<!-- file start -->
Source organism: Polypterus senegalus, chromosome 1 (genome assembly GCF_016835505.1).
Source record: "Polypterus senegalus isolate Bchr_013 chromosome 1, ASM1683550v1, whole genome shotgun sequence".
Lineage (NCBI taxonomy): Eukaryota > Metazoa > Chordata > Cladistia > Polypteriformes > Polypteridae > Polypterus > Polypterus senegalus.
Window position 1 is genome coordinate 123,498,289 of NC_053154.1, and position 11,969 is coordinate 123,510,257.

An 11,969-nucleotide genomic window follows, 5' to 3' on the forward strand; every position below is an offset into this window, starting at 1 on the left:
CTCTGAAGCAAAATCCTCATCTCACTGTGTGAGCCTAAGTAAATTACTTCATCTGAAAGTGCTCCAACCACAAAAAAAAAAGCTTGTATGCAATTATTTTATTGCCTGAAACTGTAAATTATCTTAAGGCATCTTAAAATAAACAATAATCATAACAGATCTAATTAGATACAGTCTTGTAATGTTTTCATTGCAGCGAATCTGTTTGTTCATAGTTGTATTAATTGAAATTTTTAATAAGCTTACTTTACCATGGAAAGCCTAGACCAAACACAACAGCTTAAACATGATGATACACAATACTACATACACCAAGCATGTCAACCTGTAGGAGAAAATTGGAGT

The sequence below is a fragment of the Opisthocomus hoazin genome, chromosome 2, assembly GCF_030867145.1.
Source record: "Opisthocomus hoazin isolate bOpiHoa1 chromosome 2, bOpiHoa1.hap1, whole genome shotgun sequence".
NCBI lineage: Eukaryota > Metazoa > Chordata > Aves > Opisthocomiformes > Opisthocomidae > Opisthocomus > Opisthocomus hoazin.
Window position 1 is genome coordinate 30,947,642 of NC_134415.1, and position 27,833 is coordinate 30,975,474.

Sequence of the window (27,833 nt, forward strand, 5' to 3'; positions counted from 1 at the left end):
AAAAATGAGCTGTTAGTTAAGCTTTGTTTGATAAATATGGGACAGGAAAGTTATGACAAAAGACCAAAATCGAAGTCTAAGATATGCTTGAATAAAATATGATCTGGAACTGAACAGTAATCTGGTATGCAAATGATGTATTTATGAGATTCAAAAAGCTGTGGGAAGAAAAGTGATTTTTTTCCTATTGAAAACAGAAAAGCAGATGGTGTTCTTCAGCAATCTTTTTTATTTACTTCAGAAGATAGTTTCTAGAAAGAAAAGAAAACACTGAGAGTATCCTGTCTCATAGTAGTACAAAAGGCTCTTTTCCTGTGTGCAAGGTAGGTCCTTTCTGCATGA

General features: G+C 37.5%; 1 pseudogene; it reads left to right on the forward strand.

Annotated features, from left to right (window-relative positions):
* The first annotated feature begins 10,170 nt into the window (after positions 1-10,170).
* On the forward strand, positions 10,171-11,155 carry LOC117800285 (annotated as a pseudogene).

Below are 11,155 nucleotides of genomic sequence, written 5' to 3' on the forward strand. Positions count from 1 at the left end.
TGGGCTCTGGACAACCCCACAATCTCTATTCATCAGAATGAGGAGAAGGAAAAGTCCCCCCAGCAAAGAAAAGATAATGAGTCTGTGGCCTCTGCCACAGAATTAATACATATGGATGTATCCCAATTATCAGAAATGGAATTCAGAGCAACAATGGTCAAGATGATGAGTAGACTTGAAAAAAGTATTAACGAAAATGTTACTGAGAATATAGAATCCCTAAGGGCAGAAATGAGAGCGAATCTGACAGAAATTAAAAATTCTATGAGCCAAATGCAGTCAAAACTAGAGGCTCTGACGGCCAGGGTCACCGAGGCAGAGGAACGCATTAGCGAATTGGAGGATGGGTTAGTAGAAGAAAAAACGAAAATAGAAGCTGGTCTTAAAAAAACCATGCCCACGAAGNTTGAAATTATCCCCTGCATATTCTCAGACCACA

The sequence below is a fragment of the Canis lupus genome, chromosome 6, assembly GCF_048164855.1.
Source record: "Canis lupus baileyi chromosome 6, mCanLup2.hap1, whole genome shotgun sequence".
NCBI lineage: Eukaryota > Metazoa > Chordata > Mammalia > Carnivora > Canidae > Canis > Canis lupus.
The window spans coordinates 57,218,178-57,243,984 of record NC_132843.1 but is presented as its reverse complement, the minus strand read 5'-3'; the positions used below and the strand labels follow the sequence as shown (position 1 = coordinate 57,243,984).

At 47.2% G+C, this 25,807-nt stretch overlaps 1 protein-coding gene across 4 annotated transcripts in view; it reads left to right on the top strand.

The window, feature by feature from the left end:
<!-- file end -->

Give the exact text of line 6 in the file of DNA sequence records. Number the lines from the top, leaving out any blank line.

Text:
CTCTGAAGCAAAATCCTCATCTCACTGTGTGAGCCTAAGTAAATTACTTCATCTGAAAGTGCTCCAACCACAAAAAAAAAAGCTTGTATGCAATTATTTTATTGCCTGAAACTGTAAATTATCTTAAGGCATCTTAAAATAAACAATAATCATAACAGATCTAATTAGATACAGTCTTGTAATGTTTTCATTGCAGCGAATCTGTTTGTTCATAGTTGTATTAATTGAAATTTTTAATAAGCTTACTTTACCATGGAAAGCCTAGACCAAACACAACAGCTTAAACATGATGATACACAATACTACATACACCAAGCATGTCAACCTGTAGGAGAAAATTGGAGT